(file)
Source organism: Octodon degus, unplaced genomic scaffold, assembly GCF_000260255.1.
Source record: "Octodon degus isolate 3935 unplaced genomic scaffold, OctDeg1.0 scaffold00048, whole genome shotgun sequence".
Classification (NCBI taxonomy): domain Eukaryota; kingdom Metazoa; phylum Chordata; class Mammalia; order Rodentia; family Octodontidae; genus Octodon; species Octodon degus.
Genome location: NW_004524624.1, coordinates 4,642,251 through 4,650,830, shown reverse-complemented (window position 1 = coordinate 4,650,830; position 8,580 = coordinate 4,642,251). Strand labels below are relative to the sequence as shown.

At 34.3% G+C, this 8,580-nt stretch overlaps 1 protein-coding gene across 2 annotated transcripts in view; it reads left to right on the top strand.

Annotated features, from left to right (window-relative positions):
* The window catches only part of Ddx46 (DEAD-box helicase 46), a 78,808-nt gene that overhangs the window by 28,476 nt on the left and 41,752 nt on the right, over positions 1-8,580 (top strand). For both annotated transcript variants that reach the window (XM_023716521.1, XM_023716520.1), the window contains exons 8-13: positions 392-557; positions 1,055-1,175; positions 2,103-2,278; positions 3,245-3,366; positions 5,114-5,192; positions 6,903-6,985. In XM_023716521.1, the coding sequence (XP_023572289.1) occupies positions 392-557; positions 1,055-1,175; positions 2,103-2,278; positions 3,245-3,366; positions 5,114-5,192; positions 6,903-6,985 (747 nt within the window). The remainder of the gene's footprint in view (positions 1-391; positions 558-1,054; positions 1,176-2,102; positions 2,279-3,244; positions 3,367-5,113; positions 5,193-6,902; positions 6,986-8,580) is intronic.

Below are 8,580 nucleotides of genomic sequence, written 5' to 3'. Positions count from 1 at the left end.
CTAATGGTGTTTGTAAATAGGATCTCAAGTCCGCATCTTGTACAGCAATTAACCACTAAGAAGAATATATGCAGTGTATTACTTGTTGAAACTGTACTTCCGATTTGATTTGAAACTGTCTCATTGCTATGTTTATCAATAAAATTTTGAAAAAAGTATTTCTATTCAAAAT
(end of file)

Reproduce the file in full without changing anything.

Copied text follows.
Source organism: Octodon degus, unplaced genomic scaffold, assembly GCF_000260255.1.
Source record: "Octodon degus isolate 3935 unplaced genomic scaffold, OctDeg1.0 scaffold00048, whole genome shotgun sequence".
Classification (NCBI taxonomy): domain Eukaryota; kingdom Metazoa; phylum Chordata; class Mammalia; order Rodentia; family Octodontidae; genus Octodon; species Octodon degus.
Genome location: NW_004524624.1, coordinates 4,642,251 through 4,650,830, shown reverse-complemented (window position 1 = coordinate 4,650,830; position 8,580 = coordinate 4,642,251). Strand labels below are relative to the sequence as shown.

At 34.3% G+C, this 8,580-nt stretch overlaps 1 protein-coding gene across 2 annotated transcripts in view; it reads left to right on the top strand.

Annotated features, from left to right (window-relative positions):
* The window catches only part of Ddx46 (DEAD-box helicase 46), a 78,808-nt gene that overhangs the window by 28,476 nt on the left and 41,752 nt on the right, over positions 1-8,580 (top strand). For both annotated transcript variants that reach the window (XM_023716521.1, XM_023716520.1), the window contains exons 8-13: positions 392-557; positions 1,055-1,175; positions 2,103-2,278; positions 3,245-3,366; positions 5,114-5,192; positions 6,903-6,985. In XM_023716521.1, the coding sequence (XP_023572289.1) occupies positions 392-557; positions 1,055-1,175; positions 2,103-2,278; positions 3,245-3,366; positions 5,114-5,192; positions 6,903-6,985 (747 nt within the window). The remainder of the gene's footprint in view (positions 1-391; positions 558-1,054; positions 1,176-2,102; positions 2,279-3,244; positions 3,367-5,113; positions 5,193-6,902; positions 6,986-8,580) is intronic.

Below are 8,580 nucleotides of genomic sequence, written 5' to 3'. Positions count from 1 at the left end.
CTAATGGTGTTTGTAAATAGGATCTCAAGTCCGCATCTTGTACAGCAATTAACCACTAAGAAGAATATATGCAGTGTATTACTTGTTGAAACTGTACTTCCGATTTGATTTGAAACTGTCTCATTGCTATGTTTATCAATAAAATTTTGAAAAAAGTATTTCTATTCAAAAT